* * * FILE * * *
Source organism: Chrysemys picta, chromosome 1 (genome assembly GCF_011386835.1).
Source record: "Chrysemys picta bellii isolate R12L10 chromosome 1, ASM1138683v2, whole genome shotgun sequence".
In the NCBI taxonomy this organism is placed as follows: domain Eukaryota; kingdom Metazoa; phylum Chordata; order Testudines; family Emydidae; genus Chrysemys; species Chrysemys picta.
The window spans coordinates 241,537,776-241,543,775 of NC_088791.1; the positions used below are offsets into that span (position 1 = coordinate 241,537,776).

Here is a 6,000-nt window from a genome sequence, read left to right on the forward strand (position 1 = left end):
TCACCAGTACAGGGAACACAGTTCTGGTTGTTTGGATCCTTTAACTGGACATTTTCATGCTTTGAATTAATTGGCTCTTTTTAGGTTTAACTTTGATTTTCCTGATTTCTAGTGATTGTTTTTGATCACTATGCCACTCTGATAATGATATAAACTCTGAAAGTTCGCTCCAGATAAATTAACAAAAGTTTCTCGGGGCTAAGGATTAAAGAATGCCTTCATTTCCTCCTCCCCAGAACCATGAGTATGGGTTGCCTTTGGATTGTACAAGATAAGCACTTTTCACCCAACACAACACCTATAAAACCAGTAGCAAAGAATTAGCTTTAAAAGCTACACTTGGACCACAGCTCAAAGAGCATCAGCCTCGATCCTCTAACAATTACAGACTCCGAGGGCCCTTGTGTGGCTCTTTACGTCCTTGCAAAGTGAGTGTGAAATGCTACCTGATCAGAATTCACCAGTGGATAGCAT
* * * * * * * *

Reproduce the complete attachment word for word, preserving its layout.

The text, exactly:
Source organism: Chrysemys picta, chromosome 1 (genome assembly GCF_011386835.1).
Source record: "Chrysemys picta bellii isolate R12L10 chromosome 1, ASM1138683v2, whole genome shotgun sequence".
In the NCBI taxonomy this organism is placed as follows: domain Eukaryota; kingdom Metazoa; phylum Chordata; order Testudines; family Emydidae; genus Chrysemys; species Chrysemys picta.
The window spans coordinates 241,537,776-241,543,775 of NC_088791.1; the positions used below are offsets into that span (position 1 = coordinate 241,537,776).

Here is a 6,000-nt window from a genome sequence, read left to right on the forward strand (position 1 = left end):
TCACCAGTACAGGGAACACAGTTCTGGTTGTTTGGATCCTTTAACTGGACATTTTCATGCTTTGAATTAATTGGCTCTTTTTAGGTTTAACTTTGATTTTCCTGATTTCTAGTGATTGTTTTTGATCACTATGCCACTCTGATAATGATATAAACTCTGAAAGTTCGCTCCAGATAAATTAACAAAAGTTTCTCGGGGCTAAGGATTAAAGAATGCCTTCATTTCCTCCTCCCCAGAACCATGAGTATGGGTTGCCTTTGGATTGTACAAGATAAGCACTTTTCACCCAACACAACACCTATAAAACCAGTAGCAAAGAATTAGCTTTAAAAGCTACACTTGGACCACAGCTCAAAGAGCATCAGCCTCGATCCTCTAACAATTACAGACTCCGAGGGCCCTTGTGTGGCTCTTTACGTCCTTGCAAAGTGAGTGTGAAATGCTACCTGATCAGAATTCACCAGTGGATAGCAT